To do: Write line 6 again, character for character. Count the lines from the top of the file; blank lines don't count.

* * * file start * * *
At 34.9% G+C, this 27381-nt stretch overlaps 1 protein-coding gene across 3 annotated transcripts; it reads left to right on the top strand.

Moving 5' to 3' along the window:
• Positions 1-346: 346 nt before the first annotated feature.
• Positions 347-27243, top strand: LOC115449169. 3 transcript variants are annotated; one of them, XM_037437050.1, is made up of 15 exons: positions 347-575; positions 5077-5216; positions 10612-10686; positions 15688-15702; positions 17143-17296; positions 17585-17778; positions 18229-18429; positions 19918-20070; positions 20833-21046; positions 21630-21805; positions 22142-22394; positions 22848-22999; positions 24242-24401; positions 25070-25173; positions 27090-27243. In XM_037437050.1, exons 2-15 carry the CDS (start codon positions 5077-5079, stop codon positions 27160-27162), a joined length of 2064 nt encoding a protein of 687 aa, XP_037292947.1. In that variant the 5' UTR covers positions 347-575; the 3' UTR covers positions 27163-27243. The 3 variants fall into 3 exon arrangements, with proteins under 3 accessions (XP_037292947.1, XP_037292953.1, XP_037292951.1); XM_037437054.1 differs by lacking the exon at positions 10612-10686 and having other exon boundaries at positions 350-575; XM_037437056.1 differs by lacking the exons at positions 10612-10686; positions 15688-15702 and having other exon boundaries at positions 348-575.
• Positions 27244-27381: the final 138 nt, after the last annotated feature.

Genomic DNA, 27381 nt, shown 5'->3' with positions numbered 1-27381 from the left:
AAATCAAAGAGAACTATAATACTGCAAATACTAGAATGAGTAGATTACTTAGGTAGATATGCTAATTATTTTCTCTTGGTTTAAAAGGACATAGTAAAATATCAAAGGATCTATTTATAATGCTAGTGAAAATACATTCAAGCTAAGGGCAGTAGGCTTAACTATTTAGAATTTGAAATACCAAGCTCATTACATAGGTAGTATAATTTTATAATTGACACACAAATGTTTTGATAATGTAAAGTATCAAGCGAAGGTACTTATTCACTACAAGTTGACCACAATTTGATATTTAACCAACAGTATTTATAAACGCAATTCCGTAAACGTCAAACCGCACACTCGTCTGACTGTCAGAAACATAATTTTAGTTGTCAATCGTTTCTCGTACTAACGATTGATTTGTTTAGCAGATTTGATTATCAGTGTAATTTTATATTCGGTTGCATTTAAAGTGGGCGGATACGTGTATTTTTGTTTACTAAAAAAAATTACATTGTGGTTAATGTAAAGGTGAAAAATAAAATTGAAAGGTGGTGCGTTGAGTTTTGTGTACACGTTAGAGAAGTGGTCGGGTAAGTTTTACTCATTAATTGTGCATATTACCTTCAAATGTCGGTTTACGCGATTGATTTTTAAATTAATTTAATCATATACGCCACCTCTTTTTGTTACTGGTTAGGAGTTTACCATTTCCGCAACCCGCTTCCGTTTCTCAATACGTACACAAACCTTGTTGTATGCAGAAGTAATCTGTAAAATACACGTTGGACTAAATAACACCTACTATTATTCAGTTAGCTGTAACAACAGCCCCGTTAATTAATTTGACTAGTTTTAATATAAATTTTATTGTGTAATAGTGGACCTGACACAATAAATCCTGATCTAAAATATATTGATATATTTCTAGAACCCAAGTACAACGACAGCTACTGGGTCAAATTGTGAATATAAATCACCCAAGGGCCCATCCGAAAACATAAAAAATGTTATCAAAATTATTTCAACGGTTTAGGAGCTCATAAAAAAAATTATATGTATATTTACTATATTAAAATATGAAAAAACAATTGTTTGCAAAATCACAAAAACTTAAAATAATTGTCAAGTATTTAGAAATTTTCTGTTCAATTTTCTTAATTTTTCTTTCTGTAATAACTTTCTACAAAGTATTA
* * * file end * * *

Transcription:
Genomic DNA, 27381 nt, shown 5'->3' with positions numbered 1-27381 from the left: